Many company owners go about their business without thinking much about brand. They either ignore it altogether, hand it off to marketing (or maybe a talented graphic designer), or make strategic decisions based on an incomplete understanding of what brand really means. If one of these describes you, you could be making a big financial faux pas: a strong brand can be a huge money maker.
It’s too bad so many leaders think brand is “squishy” or insubstantial, because it serves a very pragmatic economic purpose.
In fact, a recent study found that 87 percent of business value among the S&P 500 is intangible value, including brand equity. Another study valued S&P 500 companies’ intangible assets at 74 percent, with brand comprising 20 percent of that.
So, what exactly is brand? While I admit the concept can be tough to pin down, I define it as the interconnected web of what our business means and how we deliver that meaning, all made possible by our special position in our customer’s universe.
Brand should be a company’s North Star. Every decision you make should be filtered through it. Forging an ironclad brand lets you occupy the single best position in the hearts and minds of your customers. When you pinpoint this optimal position, you’ll be able to create value, maximize scale, and lead with purpose.
Here are six ways a strong brand creates immediate value.
It creates a high “willingness-to-pay” factor, which translates directly to better margins. In a recent study, strong brands on average commanded a 13 percent price premium over weak brands. Look to your own purchasing behavior. When you love a brand, aren’t you willing to pay more for it than for an alternative brand? Renowned brands like Apple, Mercedes-Benz, and Williams-Sonoma—or niche brands like Lululemon, Campagnolo, and Vitamix—are examples.
It commands attention and makes it easy for customers to choose you. Consider the infinite stimuli competing for your customers’ attention. To break through and secure a place in their minds—and their wallets—you need to make it easy for them to notice you. The solution is not to shout the most loudly—most lack the marketing budget to shout loudly enough. The solution instead is bracing clarity. Be crystal clear about what your business is and why that matters to customers. This way the customer’s mind has to do less work to grasp your offering.
It enables you to hit that sweet spot between old and new that persuades people to buy. Wharton School marketing professor Jonah Berger writes in his book Invisible Influence that people like a blend of similarity and difference. When it’s the right blend, he refers to it as “optimally distinct.” For a brand position to be compelling to customers, it should be similar enough to something a customer already knows so that the person will feel its “warm glow of familiarity,” as Berger has called it—yet it should be different enough that it stirs the customer’s curiosity and desire to be different themselves.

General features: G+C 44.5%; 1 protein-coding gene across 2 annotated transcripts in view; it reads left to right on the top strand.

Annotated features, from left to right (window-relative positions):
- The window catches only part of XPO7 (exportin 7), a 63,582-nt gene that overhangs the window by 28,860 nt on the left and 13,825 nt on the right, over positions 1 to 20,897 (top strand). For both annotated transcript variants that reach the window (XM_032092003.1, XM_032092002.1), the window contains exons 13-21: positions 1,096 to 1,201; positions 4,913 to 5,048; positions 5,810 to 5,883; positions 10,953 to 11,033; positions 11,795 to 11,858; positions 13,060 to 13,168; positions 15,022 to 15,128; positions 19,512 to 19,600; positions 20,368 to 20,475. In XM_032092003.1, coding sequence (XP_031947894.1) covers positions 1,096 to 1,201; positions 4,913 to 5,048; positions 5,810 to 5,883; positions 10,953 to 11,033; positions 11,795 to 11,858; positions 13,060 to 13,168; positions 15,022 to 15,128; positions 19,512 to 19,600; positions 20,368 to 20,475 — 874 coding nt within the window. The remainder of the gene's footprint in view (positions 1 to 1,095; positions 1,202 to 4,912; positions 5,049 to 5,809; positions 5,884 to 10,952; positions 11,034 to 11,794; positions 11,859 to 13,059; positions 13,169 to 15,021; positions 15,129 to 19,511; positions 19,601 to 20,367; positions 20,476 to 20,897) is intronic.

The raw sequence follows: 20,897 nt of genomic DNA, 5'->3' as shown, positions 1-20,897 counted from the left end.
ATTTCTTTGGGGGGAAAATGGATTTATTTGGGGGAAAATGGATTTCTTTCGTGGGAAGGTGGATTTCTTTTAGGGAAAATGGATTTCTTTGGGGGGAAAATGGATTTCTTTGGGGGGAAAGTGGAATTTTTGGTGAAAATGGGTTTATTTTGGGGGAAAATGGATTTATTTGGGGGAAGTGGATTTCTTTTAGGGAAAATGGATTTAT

When selling something new, it helps to piggyback it on top of something else the customer already understands. This is why automobiles were positioned as “horseless carriages.” It’s also why Airbnb referenced the familiar B&B idea, with its associations of belonging and safety and psychological comfort, when trying to persuade people to embrace the dramatically new idea of sleeping in non-hotel beds they find on the Internet.
It sets the groundwork for customer loyalty. Your brand strategy enables you to focus on what matters to the target customer—on that which produces customer desire for your business. Once customers have found it easy to see you and buy you, and those customers value your big benefit, they will love your business. In this way, great brands deepen and lengthen your customer relationships, increasing customer lifetime value. Brands set the conditions for loyal customers who come back again and again because you singularly bring significant value.
Starbucks brings a big benefit—good coffee, uplifting third-place space, human connection, consistency across locations. This fills a deep need and delivers meaningful value, which spurs loyalty. It makes somebody a customer not just once, but countless times.
It “digs a moat” around your business. A great brand is good defense. It protects what you have, helping you to survive and defend, as well as thrive and grow. If you have built a powerful brand, your competitors cannot credibly copy it, and this un-copy-ability protects your business’s long-term value. Pretty much everything else can be copied, given enough time. Patents expire; features obsolesce. But it is hard to copy an emotional territory that your brand occupies in the mind of your customer.
A strong brand is the only truly sustainable competitive advantage. Consider that Brooks Brothers has been around since 1818, DuPont since 1802, and Jim Beam since 1795—and our country goes back to only 1776!
Finally, it guides strategic decision-making. When your brand is well defined, you can look to it to filter where and how you can innovate, or what categories you can expand into, with confidence in your ability to grow. In this way, it prevents you from making costly mistakes.
If I am the CEO of Brooks Running, and I’m considering areas for innovation, I look to my brand, represented by the tagline of “Run Happy.” My brand is about the joy of running—not the joy of skateboarding, not the joy of sports in general, not even about running for the sake of things other than joy. This lens puts into sharp relief where I can or cannot grow, making my decisions easier and more accurate.
Keep in mind that all of these money-making benefits hold true ONLY if your brand is strong.
A weak, anemic brand simply doesn’t command the same value. Make sure yours is customer motivating, distinctive and ownable, simple and singular, and that it leverages your unique competencies. The strength of your brand is just too important to leave to chance.